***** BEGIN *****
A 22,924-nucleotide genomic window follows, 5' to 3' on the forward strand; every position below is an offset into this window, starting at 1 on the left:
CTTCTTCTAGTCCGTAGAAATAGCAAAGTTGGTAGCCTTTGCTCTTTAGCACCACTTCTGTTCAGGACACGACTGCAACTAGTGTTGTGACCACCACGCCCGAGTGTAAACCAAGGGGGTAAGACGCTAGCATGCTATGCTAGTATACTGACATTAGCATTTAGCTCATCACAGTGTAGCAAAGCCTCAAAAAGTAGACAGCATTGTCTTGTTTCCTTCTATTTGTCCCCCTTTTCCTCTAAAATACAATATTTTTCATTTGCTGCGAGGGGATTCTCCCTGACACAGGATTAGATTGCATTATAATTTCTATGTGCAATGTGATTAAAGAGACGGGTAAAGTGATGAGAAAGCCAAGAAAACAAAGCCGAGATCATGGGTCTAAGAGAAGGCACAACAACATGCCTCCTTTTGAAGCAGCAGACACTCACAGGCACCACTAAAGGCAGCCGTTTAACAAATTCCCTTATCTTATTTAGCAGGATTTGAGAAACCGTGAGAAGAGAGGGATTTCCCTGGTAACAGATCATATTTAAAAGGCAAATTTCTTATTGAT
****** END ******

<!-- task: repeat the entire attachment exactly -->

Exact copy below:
A 22,924-nucleotide genomic window follows, 5' to 3' on the forward strand; every position below is an offset into this window, starting at 1 on the left:
CTTCTTCTAGTCCGTAGAAATAGCAAAGTTGGTAGCCTTTGCTCTTTAGCACCACTTCTGTTCAGGACACGACTGCAACTAGTGTTGTGACCACCACGCCCGAGTGTAAACCAAGGGGGTAAGACGCTAGCATGCTATGCTAGTATACTGACATTAGCATTTAGCTCATCACAGTGTAGCAAAGCCTCAAAAAGTAGACAGCATTGTCTTGTTTCCTTCTATTTGTCCCCCTTTTCCTCTAAAATACAATATTTTTCATTTGCTGCGAGGGGATTCTCCCTGACACAGGATTAGATTGCATTATAATTTCTATGTGCAATGTGATTAAAGAGACGGGTAAAGTGATGAGAAAGCCAAGAAAACAAAGCCGAGATCATGGGTCTAAGAGAAGGCACAACAACATGCCTCCTTTTGAAGCAGCAGACACTCACAGGCACCACTAAAGGCAGCCGTTTAACAAATTCCCTTATCTTATTTAGCAGGATTTGAGAAACCGTGAGAAGAGAGGGATTTCCCTGGTAACAGATCATATTTAAAAGGCAAATTTCTTATTGAT